Chinese cuisine (中國菜) is incredibly diverse. Over 2,000 years ago, the Chinese were printing cook books, importing ingredients, dining in restaurants and developing sophisticated cooking techniques to highlight the taste of the wide variety of available foodstuffs. There are over 100 terms simply to specify differences in applying heat to foods.
Chinese people are fond of fresh food and prefer to shop almost daily. When both parents work, bought or pre-cooked foods are the norm, especially for breakfast. Lunch is usually eaten in work or school canteens, where cooked food is always available. Dinner is the main family meal, in which people share several dishes at a round table.
In general, the Chinese eat an extremely wide variety of meats and vegetables. The one exception is dairy products, which are not part of the everyday diet. Instead, soybean products provide protein and calcium.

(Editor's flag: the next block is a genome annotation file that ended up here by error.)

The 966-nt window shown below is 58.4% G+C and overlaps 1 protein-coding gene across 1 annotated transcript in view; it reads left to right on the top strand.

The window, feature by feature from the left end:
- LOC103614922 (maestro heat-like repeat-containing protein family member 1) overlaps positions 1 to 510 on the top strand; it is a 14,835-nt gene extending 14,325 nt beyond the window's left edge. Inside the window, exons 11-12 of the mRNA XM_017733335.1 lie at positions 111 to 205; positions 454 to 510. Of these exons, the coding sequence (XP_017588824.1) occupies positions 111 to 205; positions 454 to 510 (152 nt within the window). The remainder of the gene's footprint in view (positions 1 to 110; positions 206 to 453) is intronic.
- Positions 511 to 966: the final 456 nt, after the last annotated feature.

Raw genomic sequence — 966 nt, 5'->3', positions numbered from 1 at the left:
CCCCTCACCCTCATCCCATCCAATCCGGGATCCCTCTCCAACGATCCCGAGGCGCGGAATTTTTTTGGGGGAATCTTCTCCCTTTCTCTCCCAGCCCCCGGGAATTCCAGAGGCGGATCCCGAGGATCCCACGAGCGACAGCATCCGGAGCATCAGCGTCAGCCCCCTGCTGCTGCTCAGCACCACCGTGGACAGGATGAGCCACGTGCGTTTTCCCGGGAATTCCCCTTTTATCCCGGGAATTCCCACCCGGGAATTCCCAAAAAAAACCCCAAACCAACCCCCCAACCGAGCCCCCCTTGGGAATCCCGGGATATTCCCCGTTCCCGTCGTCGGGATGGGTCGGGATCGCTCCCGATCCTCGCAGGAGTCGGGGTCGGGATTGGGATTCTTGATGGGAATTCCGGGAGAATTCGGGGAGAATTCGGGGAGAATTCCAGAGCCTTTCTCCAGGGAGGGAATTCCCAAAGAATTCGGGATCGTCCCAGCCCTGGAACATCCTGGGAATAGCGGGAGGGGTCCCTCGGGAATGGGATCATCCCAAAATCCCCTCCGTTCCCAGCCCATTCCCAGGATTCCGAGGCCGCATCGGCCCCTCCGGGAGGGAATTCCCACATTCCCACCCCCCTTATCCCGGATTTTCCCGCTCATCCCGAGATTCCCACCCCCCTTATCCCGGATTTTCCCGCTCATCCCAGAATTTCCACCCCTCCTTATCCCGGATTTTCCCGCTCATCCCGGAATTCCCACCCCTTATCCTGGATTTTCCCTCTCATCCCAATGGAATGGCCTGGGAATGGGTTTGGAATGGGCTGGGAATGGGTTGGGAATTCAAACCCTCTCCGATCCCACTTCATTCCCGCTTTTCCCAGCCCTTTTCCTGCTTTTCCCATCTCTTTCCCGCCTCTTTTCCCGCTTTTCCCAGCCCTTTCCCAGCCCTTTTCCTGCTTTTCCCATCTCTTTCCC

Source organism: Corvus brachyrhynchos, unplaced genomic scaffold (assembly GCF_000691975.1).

Regional cooking styles can be divided into four main groups. In the north, the delicate foods developed by the imperial court are balanced by the robust local cuisine, which uses strong flavours, such as onions and garlic, and prefers wheat noodles and bread to rice. The popularity of lamb reveals the influence of the Muslim population; pork is preferred elsewhere in China.
Because of the harsh climate and short growing season, many cooking techniques in western China are designed to preserve food. Sichuan, ringed by high mountains, was isolated from outside influences for centuries, and its spicy food with lots of chilies is now popular worldwide.
With its subtropical climate, southern Cantonese China enjoys four seasons of agricultural produce plus fresh seafood. The south is the culinary capital of China, famous for its variety of foods and recipes; most centre around lightly cooked vegetables and meats, with rice as the staple accompaniment. Eastern China also produces a variety of food, and the region's cooking is a blend of regional and foreign influences.